Netflix emerged as a powerful corporate voice for social justice nearly two years ago in the wake of George Floyd's murder by Minneapolis police, moving $100 million of cash into Black-owned banks, hiring high-profile Black executives, including former CMO Bozoma Saint John, and green-lighting a number of projects aimed at progressive education for kids.
"To be silent is to be complicit," Netflix wrote in a May 30, 2020 tweet, delivered just five days after Floyd's murder. "Black lives matter. We have a platform, and we have a duty to our Black members, employees, creators and talent to speak up."
But as Netflix adopts a recessionary mindset in the wake of its growth deceleration and Nasdaq collapse, sending expensive talent like Saint John out the door, and with loud voices on the far right, including loquacious future Twitter owner Elon Musk, attributing Netflix's sudden struggles to its alleged "woke" agenda, the streaming company's once refreshing post-George Floyd era of cultural progressiveness appears done.
Certainly, Netflix also has to be watching closely as its media-business peer Disney suffers retribution from grudging far right lawmakers in Florida after inadvertently wading into the culture wars itself.
This week, Variety reported that Netflix is scuttling a planned animated project from producer and social activist Ava DuVernay, Wings of Fire, as well as an animated adaptation of race scholar Ibram X. Kendi's best seller, Antiracist Baby, a recent target of the far right in its quest to leverage political power over what it has effectively branded as an election-year boogeyman, "critical race theory."
Confusing smoke signals have emerged from Netflix's Los Gatos, California headquarters as for the reasons for the cancellations, which were reported the same day that Netflix laid off 150 employees, a move the company tied directly to its Q1 revenue shortfall.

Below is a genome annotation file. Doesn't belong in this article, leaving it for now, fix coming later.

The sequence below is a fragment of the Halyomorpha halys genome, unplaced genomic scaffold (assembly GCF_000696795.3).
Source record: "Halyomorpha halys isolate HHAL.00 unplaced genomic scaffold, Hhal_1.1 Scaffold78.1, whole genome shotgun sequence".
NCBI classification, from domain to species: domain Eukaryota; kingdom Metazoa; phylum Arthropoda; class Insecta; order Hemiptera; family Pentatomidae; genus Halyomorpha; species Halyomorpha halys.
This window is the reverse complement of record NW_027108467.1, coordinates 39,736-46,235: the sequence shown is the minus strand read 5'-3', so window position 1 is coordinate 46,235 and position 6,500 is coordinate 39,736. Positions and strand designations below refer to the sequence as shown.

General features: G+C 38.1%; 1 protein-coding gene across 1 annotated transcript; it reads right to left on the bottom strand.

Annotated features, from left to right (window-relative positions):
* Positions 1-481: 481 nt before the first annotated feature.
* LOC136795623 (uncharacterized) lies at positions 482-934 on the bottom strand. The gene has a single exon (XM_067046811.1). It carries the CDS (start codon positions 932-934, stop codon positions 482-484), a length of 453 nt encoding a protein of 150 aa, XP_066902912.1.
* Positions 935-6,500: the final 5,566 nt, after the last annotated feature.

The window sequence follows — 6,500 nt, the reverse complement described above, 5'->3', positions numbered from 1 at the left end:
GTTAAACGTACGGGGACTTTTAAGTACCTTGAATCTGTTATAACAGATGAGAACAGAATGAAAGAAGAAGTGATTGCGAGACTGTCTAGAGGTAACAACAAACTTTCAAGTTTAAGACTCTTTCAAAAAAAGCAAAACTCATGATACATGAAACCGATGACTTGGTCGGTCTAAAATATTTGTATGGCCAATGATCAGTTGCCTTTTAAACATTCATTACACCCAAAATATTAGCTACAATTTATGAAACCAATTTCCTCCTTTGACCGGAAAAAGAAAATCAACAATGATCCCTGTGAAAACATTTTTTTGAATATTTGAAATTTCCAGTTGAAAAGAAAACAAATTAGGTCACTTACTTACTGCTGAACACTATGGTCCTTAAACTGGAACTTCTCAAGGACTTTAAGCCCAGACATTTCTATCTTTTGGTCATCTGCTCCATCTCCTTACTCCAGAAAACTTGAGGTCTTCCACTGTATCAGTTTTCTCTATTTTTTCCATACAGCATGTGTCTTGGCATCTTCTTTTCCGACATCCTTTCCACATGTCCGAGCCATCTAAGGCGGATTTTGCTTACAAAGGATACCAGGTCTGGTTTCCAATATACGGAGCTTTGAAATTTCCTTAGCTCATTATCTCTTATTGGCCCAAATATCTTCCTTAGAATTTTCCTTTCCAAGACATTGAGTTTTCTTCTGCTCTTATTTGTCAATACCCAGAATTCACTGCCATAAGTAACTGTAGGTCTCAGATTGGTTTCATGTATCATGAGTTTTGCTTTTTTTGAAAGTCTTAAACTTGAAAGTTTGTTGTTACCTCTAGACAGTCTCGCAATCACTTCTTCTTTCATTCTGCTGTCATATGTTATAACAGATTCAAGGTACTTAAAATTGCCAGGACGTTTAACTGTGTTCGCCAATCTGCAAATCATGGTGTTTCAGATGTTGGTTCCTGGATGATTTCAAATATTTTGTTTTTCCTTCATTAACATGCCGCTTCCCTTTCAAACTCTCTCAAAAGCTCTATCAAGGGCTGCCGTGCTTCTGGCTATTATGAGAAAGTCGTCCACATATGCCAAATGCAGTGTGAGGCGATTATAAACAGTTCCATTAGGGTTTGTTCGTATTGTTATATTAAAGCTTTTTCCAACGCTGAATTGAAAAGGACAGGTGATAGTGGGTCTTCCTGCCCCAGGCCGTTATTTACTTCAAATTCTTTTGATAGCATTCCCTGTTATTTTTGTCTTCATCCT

Quoting unnamed inside sources, Variety said the shows were scrapped for creative reasons and not business rationale.
However, as Gizmodo reported Wednesday, many of those who received pink slips from Netflix Tuesday were technically contract workers, spread across diversity-focused social media channels set up by Netflix. These included the Black community-focused Strong Black Lead, Latinx-themd Con Todo, Asian American-based Golden, and the LGBTQ-focused Most.
The layoffs were put into a bucket that Netflix directly attributed to the economic slowdown in company statements.
Next TV sent an email query to Netflix press reps Wednesday, which was not immediately responded to.
Was Netflix feigning economic hardship to meekly duck out out of the culture wars?
Whatever Netflix's reasons, the scrapping of the two shows, the layoffs and several other moves give the appearance that, at least circumstantially, the company is pulling back from a bold agenda, and perhaps even capitulating to critics like the feckless Musk, who on Wednesday declared his own election-year allegiance to the GOP.
Notably, on Monday, Musk -- who had earlier blamed Netflix's recent struggles on "woke mind virus" -- praised Netflix for changes made to its internal "Culture Memo" position paper. In its revision, Netflix says it won't censor its artists, such as the controversial Dave Chappelle, telling employees who have a problem with that policy that they might consider working someplace else.
That message, of course, seems a far cry from a declaration that "we have a platform and a duty to speak up..." ■
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Daniel Frankel is the managing editor of Next TV, an internet publishing vertical focused on the business of video streaming. A Los Angeles-based writer and editor who has covered the media and technology industries for more than two decades, Daniel has worked on staff for publications including E! Online, Electronic Media, Mediaweek, Variety, paidContent and GigaOm. You can start living a healthier life with greater wealth and prosperity by following Daniel on Twitter today!